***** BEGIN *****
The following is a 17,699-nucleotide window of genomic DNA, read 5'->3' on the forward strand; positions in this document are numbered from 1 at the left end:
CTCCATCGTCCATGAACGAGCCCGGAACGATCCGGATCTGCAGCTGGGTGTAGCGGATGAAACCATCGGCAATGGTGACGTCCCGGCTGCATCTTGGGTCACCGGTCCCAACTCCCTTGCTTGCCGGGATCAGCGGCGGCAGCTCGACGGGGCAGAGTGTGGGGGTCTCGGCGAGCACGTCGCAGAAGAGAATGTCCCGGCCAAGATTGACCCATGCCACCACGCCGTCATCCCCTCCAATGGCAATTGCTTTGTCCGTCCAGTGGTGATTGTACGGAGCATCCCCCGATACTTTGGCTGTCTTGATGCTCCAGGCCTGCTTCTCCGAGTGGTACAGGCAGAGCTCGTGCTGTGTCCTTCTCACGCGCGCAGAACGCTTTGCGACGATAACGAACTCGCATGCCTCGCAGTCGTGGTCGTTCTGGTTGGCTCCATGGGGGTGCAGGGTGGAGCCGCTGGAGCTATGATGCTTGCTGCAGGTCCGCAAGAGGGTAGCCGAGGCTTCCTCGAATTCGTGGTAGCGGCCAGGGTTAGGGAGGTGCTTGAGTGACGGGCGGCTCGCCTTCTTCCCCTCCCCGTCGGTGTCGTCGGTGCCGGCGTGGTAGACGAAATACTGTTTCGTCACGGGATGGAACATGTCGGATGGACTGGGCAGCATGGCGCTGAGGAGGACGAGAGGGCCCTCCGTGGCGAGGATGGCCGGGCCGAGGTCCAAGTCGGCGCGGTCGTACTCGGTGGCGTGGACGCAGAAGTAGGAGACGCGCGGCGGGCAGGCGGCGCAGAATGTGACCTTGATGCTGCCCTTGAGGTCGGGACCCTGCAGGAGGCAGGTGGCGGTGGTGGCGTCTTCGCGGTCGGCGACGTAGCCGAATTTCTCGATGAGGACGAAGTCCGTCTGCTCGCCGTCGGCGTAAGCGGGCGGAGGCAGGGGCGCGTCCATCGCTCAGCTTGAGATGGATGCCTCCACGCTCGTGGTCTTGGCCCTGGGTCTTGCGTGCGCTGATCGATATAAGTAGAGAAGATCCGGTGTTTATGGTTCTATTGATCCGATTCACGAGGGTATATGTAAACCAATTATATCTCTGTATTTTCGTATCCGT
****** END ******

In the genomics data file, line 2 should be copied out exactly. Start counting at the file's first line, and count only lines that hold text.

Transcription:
CTCCATCGTCCATGAACGAGCCCGGAACGATCCGGATCTGCAGCTGGGTGTAGCGGATGAAACCATCGGCAATGGTGACGTCCCGGCTGCATCTTGGGTCACCGGTCCCAACTCCCTTGCTTGCCGGGATCAGCGGCGGCAGCTCGACGGGGCAGAGTGTGGGGGTCTCGGCGAGCACGTCGCAGAAGAGAATGTCCCGGCCAAGATTGACCCATGCCACCACGCCGTCATCCCCTCCAATGGCAATTGCTTTGTCCGTCCAGTGGTGATTGTACGGAGCATCCCCCGATACTTTGGCTGTCTTGATGCTCCAGGCCTGCTTCTCCGAGTGGTACAGGCAGAGCTCGTGCTGTGTCCTTCTCACGCGCGCAGAACGCTTTGCGACGATAACGAACTCGCATGCCTCGCAGTCGTGGTCGTTCTGGTTGGCTCCATGGGGGTGCAGGGTGGAGCCGCTGGAGCTATGATGCTTGCTGCAGGTCCGCAAGAGGGTAGCCGAGGCTTCCTCGAATTCGTGGTAGCGGCCAGGGTTAGGGAGGTGCTTGAGTGACGGGCGGCTCGCCTTCTTCCCCTCCCCGTCGGTGTCGTCGGTGCCGGCGTGGTAGACGAAATACTGTTTCGTCACGGGATGGAACATGTCGGATGGACTGGGCAGCATGGCGCTGAGGAGGACGAGAGGGCCCTCCGTGGCGAGGATGGCCGGGCCGAGGTCCAAGTCGGCGCGGTCGTACTCGGTGGCGTGGACGCAGAAGTAGGAGACGCGCGGCGGGCAGGCGGCGCAGAATGTGACCTTGATGCTGCCCTTGAGGTCGGGACCCTGCAGGAGGCAGGTGGCGGTGGTGGCGTCTTCGCGGTCGGCGACGTAGCCGAATTTCTCGATGAGGACGAAGTCCGTCTGCTCGCCGTCGGCGTAAGCGGGCGGAGGCAGGGGCGCGTCCATCGCTCAGCTTGAGATGGATGCCTCCACGCTCGTGGTCTTGGCCCTGGGTCTTGCGTGCGCTGATCGATATAAGTAGAGAAGATCCGGTGTTTATGGTTCTATTGATCCGATTCACGAGGGTATATGTAAACCAATTATATCTCTGTATTTTCGTATCCGT